Catcher John Baker played in San Diego when Rick Renteria was on the coaching staff, and the two were reunited in Chicago this past season. Baker, well aware of the business side of the game, was saddened at the news that Renteria was dismissed Friday as Cubs manager.
“Obviously, when you play for somebody — and I’ve known Ricky for a few years, so it’s sad to see that side of it in baseball — but I think everybody going into every new season knows this is a business,” Baker said Friday. “Sometimes business decisions are tough on people who are personable. It was fun to play for Ricky. I enjoyed having him as a manager and a coach. I look forward to seeing what happens next season.”
What will happen next season is the beginning of the Joe Maddon era in Chicago. The Cubs will introduce Maddon as their 54th manager in franchise history on Monday.
Renteria leaves after one season on the job.
“I believe he did a wonderful job with the circumstances he was presented with this past season,” pitcher Carlos Villanueva said Friday. “It is very hard to be evaluated after only one season managing, especially when your two best starters are traded away mid season.
“I said it then, and I’ll say it again, most of us with experience in this business knew what we signed up for when we came to Chicago during this period of rebuilding,” Villanueva said. “And we also understood that whatever Theo [Epstein] and Jed [Hoyer] thought was best for the future of the organization, they were going to do, putting the organization first over anyone and anything else.”
Maddon will be the Cubs third manager in the last four years.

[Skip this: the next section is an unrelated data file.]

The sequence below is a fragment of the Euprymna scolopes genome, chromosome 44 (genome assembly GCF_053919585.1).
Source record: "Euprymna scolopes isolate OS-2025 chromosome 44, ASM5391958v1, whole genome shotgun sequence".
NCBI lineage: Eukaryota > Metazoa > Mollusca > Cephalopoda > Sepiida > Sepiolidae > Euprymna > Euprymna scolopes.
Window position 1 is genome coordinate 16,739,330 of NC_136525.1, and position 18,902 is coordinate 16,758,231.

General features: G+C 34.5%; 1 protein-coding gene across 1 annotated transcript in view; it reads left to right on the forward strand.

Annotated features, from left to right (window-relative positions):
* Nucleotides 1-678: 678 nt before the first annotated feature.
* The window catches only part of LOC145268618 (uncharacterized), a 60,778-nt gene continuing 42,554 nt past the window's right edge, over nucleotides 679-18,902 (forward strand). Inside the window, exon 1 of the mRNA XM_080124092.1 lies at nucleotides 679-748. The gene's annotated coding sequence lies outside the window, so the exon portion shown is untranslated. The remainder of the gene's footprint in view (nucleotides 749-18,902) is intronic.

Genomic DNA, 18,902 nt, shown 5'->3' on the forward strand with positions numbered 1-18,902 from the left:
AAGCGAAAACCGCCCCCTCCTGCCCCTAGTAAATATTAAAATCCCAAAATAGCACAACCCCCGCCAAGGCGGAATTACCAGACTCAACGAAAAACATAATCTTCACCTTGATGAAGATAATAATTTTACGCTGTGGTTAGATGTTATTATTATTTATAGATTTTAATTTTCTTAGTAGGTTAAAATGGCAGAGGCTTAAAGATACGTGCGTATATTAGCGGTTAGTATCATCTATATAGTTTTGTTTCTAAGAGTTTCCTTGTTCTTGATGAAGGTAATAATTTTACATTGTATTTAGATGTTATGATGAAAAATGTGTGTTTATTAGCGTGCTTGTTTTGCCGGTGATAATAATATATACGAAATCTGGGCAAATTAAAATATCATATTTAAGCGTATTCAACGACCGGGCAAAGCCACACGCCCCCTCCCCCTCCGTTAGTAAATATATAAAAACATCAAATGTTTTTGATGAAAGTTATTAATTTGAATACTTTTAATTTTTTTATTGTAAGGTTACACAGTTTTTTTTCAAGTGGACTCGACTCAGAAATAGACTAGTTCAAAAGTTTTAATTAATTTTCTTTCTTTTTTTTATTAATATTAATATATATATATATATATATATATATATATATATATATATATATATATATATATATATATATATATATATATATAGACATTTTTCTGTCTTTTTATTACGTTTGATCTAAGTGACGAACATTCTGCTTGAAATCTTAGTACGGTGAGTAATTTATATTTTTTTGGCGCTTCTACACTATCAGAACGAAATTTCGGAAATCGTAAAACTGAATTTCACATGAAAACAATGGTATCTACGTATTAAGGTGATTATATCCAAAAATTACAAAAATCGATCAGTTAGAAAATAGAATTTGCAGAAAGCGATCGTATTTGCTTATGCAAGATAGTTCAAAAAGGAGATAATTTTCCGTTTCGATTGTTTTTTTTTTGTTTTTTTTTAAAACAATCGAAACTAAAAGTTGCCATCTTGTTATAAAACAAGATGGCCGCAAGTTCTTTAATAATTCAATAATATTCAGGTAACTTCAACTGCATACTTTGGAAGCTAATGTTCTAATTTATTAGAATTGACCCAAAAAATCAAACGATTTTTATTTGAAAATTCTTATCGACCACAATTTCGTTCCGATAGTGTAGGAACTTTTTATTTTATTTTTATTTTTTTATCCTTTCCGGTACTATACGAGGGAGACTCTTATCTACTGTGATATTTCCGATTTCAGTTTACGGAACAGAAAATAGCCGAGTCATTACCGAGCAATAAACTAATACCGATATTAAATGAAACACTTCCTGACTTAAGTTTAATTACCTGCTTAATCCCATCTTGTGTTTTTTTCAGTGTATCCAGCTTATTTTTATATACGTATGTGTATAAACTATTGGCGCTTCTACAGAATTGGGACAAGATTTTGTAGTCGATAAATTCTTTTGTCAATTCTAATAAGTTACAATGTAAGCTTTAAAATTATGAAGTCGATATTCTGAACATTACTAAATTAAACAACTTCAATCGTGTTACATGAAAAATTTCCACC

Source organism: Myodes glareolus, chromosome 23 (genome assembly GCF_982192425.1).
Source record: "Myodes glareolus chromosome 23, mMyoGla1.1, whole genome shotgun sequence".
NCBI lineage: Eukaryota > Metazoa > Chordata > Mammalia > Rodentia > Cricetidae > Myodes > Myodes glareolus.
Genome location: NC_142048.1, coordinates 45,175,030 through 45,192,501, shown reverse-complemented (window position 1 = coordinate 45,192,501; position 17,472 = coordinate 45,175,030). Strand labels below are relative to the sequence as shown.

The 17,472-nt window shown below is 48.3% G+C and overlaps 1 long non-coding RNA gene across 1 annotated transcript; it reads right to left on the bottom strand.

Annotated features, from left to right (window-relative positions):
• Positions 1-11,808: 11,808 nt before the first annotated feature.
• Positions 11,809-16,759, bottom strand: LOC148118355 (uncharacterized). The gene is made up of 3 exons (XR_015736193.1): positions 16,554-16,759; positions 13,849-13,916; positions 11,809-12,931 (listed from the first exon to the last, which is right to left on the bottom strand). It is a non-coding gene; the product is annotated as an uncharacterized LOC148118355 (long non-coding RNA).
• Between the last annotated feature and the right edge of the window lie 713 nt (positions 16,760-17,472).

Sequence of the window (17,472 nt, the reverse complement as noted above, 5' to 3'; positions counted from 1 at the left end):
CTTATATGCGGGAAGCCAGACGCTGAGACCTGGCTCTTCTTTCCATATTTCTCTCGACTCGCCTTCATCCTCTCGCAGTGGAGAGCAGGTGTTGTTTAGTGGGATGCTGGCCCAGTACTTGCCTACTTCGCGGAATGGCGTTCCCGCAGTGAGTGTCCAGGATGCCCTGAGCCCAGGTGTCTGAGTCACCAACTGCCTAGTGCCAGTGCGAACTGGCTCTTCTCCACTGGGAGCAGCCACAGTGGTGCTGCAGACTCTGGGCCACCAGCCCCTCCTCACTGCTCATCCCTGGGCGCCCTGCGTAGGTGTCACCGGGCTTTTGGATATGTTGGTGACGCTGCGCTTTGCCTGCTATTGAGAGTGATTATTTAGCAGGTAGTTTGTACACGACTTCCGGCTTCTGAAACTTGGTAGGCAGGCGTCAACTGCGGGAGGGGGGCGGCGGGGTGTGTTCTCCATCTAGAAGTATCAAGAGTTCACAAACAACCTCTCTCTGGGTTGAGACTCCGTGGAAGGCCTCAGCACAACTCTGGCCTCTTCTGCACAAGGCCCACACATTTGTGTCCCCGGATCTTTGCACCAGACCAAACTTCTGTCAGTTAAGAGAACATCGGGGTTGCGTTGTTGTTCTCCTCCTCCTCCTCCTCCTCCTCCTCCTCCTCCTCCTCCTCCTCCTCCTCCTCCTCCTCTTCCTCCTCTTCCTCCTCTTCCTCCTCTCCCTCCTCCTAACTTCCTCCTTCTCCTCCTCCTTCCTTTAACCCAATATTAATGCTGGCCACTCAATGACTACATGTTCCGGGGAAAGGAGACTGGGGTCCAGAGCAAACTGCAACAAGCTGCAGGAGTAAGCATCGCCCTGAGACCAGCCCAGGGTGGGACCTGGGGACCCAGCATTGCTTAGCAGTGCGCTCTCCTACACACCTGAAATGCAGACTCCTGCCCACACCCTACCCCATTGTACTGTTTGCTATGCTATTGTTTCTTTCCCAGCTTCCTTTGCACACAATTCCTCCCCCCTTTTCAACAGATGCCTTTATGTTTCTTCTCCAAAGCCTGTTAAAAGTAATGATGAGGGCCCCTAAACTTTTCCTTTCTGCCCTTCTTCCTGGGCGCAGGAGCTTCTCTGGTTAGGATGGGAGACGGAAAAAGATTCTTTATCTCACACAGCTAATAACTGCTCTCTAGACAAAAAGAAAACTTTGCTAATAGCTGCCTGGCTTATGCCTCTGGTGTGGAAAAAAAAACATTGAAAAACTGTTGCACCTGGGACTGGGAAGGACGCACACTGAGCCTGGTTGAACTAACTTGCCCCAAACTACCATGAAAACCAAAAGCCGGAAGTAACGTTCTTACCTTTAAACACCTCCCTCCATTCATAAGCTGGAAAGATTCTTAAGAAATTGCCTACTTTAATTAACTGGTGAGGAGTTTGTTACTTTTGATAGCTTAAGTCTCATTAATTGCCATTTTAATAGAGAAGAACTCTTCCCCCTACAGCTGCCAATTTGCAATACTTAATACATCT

“It is obviously a business driven decision that not all are going to like,” Villanueva said of dismissing Renteria, “but at the end of the day if that is what they thought was going to help bring a championship to the Cubs organization, that’s what they need to do. We’ll know if it works with time. Hopefully, it works out for all parties.”
Villanueva credited Renteria for getting Anthony Rizzo and Starlin Castro back on track after tough seasons in 2013.
“He helped make them All-Stars along the way and did all that was asked of him and more,” Villanueva said. “There are things that happen that only the people who are in the clubhouse at times know of, but with all the challenges [Renteria] faced, he did great. Whoever gets him will have an outstanding baseball man.”
— Carrie Muskat
The Cubs Friday announced that the club has fired manager Rick Renteria after one season. Here is a statement from president of baseball operations Theo Epstein:
“Today we made the difficult decision to replace Rick Renteria as manager of the Chicago Cubs. On behalf of Tom Ricketts and Jed Hoyer, I thank Rick for his dedication and commitment, and for making the Cubs a better organization.
“Rick’s sterling reputation should only be enhanced by his season as Cubs manager. We challenged Rick to create an environment in which our young players could develop and thrive at the big league level, and he succeeded. Working with the youngest team in the league and an imperfect roster, Rick had the club playing hard and improving throughout the season. His passion, character, optimism and work ethic showed up every single day.
“Rick deserved to come back for another season as Cubs manager, and we said as much when we announced that he would be returning in 2015. We met with Rick two weeks ago for a long end-of-season evaluation and discussed plans for next season. We praised Rick to the media and to our season ticket holders. These actions were made in good faith.
“Last Thursday, we learned that Joe Maddon – who may be as well suited as anyone in the industry to manage the challenges that lie ahead of us – had become a free agent. We confirmed the news with Major League Baseball, and it became public knowledge the next day. We saw it as a unique opportunity and faced a clear dilemma: be loyal to Rick or be loyal to the organization. In this business of trying to win a world championship for the first time in 107 years, the organization has priority over any one individual. We decided to pursue Joe.